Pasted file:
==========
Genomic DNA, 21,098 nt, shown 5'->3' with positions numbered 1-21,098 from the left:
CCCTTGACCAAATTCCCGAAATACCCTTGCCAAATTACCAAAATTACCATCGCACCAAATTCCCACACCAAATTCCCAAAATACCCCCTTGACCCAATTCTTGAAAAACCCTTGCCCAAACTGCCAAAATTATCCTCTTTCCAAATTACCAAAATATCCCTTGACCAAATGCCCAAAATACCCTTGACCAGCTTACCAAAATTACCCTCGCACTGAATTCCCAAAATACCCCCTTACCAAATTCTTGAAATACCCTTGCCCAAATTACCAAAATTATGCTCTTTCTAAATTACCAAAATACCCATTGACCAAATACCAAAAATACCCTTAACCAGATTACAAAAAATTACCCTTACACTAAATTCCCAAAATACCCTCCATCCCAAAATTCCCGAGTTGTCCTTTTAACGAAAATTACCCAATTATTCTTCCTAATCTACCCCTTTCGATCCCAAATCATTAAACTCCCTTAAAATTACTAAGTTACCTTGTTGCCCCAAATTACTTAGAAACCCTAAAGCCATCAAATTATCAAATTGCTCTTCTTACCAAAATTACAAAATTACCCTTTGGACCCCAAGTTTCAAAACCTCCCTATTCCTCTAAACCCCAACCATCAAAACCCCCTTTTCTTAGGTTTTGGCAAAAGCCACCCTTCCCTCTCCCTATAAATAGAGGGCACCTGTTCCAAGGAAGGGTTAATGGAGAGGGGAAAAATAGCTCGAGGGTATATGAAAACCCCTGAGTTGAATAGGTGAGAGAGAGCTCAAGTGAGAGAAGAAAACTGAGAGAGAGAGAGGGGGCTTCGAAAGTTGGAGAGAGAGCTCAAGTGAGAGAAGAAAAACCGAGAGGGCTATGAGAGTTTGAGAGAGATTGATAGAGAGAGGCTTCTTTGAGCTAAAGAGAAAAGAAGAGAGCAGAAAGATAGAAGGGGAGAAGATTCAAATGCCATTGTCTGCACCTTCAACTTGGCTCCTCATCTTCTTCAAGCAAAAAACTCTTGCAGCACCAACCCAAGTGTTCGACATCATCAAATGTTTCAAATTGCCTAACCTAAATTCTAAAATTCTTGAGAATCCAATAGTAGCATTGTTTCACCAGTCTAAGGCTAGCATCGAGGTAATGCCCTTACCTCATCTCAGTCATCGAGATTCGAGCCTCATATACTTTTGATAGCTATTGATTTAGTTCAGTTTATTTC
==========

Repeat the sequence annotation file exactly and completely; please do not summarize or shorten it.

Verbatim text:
Genomic DNA, 21,098 nt, shown 5'->3' with positions numbered 1-21,098 from the left:
CCCTTGACCAAATTCCCGAAATACCCTTGCCAAATTACCAAAATTACCATCGCACCAAATTCCCACACCAAATTCCCAAAATACCCCCTTGACCCAATTCTTGAAAAACCCTTGCCCAAACTGCCAAAATTATCCTCTTTCCAAATTACCAAAATATCCCTTGACCAAATGCCCAAAATACCCTTGACCAGCTTACCAAAATTACCCTCGCACTGAATTCCCAAAATACCCCCTTACCAAATTCTTGAAATACCCTTGCCCAAATTACCAAAATTATGCTCTTTCTAAATTACCAAAATACCCATTGACCAAATACCAAAAATACCCTTAACCAGATTACAAAAAATTACCCTTACACTAAATTCCCAAAATACCCTCCATCCCAAAATTCCCGAGTTGTCCTTTTAACGAAAATTACCCAATTATTCTTCCTAATCTACCCCTTTCGATCCCAAATCATTAAACTCCCTTAAAATTACTAAGTTACCTTGTTGCCCCAAATTACTTAGAAACCCTAAAGCCATCAAATTATCAAATTGCTCTTCTTACCAAAATTACAAAATTACCCTTTGGACCCCAAGTTTCAAAACCTCCCTATTCCTCTAAACCCCAACCATCAAAACCCCCTTTTCTTAGGTTTTGGCAAAAGCCACCCTTCCCTCTCCCTATAAATAGAGGGCACCTGTTCCAAGGAAGGGTTAATGGAGAGGGGAAAAATAGCTCGAGGGTATATGAAAACCCCTGAGTTGAATAGGTGAGAGAGAGCTCAAGTGAGAGAAGAAAACTGAGAGAGAGAGAGGGGGCTTCGAAAGTTGGAGAGAGAGCTCAAGTGAGAGAAGAAAAACCGAGAGGGCTATGAGAGTTTGAGAGAGATTGATAGAGAGAGGCTTCTTTGAGCTAAAGAGAAAAGAAGAGAGCAGAAAGATAGAAGGGGAGAAGATTCAAATGCCATTGTCTGCACCTTCAACTTGGCTCCTCATCTTCTTCAAGCAAAAAACTCTTGCAGCACCAACCCAAGTGTTCGACATCATCAAATGTTTCAAATTGCCTAACCTAAATTCTAAAATTCTTGAGAATCCAATAGTAGCATTGTTTCACCAGTCTAAGGCTAGCATCGAGGTAATGCCCTTACCTCATCTCAGTCATCGAGATTCGAGCCTCATATACTTTTGATAGCTATTGATTTAGTTCAGTTTATTTC